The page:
• The mainstay of curative therapy is the complete surgical resection of all tumor manifestations with negative histological margins.
  • First-line systemic therapy with ifosfamide and doxorubicin results in overall response rates of only 20% by conventional response evaluation criteria in solid tumors (RECIST).
  • Therefore, the role of the RECIST criteria has been questioned and the implementation of new imaging studies (e.g., FDG-PET) has shown promising results in assessing early tumor response to therapy.
  • Furthermore, a broader insight into the molecular pathways of sarcomagenesis has been gained in recent years, revealing intriguing targets for new therapeutic approaches (e.g., VEGF, VEGF receptor, IGF receptor, EGF receptor, mTOR and cyclin-dependent kinases).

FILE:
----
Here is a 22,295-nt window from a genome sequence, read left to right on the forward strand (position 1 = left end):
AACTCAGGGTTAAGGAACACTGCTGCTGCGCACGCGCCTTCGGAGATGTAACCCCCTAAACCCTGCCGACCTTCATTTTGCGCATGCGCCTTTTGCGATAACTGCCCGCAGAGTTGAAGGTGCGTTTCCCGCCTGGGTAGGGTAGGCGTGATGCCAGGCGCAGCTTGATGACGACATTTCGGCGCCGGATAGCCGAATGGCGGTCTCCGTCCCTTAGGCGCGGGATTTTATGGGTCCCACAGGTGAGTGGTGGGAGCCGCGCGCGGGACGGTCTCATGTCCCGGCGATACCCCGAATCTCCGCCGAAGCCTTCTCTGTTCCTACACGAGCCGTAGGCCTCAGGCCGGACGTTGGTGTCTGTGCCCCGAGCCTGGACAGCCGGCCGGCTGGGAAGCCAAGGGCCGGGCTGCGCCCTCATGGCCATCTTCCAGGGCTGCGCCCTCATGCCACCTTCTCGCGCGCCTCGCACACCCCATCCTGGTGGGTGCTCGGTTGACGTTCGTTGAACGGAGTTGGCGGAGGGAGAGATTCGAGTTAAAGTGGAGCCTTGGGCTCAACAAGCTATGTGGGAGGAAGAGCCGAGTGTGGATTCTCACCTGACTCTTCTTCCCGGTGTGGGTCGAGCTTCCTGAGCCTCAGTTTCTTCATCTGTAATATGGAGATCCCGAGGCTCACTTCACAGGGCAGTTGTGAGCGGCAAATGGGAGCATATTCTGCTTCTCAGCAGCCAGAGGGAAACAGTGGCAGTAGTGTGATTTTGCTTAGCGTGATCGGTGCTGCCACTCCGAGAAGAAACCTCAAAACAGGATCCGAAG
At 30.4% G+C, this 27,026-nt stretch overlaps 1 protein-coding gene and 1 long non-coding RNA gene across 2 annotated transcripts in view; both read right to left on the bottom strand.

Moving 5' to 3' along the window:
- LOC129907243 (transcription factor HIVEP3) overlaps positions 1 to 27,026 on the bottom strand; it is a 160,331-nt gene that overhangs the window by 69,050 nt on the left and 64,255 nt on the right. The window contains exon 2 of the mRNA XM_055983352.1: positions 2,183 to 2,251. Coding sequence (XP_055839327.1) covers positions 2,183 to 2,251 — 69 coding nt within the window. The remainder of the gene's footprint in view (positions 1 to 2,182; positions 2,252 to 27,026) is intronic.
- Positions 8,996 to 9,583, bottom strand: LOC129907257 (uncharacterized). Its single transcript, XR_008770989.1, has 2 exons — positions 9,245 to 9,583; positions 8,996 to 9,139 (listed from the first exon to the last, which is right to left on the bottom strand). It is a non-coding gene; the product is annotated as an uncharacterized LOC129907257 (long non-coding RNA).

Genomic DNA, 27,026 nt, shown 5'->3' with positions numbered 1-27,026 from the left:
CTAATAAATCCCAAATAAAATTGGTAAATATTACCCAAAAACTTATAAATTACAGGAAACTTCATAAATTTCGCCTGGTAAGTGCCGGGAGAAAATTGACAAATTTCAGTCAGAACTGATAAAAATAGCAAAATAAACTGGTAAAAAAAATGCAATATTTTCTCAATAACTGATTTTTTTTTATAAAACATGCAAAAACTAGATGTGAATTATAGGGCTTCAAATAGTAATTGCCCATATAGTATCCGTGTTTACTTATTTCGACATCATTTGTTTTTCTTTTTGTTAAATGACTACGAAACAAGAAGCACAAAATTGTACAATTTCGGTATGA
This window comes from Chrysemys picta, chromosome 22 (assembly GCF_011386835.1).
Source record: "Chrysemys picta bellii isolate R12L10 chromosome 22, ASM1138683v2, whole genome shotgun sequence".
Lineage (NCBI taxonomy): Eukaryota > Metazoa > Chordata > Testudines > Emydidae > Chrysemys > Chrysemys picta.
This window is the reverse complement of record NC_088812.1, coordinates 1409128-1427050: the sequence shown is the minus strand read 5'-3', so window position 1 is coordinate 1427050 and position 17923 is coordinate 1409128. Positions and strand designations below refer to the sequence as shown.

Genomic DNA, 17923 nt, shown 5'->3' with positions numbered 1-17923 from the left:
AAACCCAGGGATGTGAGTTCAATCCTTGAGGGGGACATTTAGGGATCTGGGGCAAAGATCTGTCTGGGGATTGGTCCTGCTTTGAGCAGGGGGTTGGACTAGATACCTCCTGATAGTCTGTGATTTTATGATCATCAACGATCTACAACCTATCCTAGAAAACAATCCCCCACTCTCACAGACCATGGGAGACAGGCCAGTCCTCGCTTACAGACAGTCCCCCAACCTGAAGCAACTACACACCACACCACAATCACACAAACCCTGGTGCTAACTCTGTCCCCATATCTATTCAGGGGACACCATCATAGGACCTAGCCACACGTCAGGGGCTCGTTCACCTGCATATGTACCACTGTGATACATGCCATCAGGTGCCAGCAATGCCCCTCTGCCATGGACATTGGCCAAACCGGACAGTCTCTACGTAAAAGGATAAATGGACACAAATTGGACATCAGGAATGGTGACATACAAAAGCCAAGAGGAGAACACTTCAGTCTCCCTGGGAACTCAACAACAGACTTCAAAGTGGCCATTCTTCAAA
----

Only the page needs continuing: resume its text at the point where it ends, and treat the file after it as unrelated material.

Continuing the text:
• In addition, a growing body of evidence is linking specific genetic aberrations with clinical outcome (e.g., SYT-SXX translocation in synovial sarcoma).
  • With further insight into the biology of STS and the combination of new treatment options with modern imaging techniques, we will most certainly be able to improve clinical outcome in patients with STS in the upcoming years.
  • [MeSH-major] Antineoplastic Agents / therapeutic use. Drug Delivery Systems. Sarcoma / therapy
  • [MeSH-minor] Humans. Neoplasm Metastasis. Positron-Emission Tomography / methods. Prognosis. Survival Rate. Treatment Outcome






Advertisement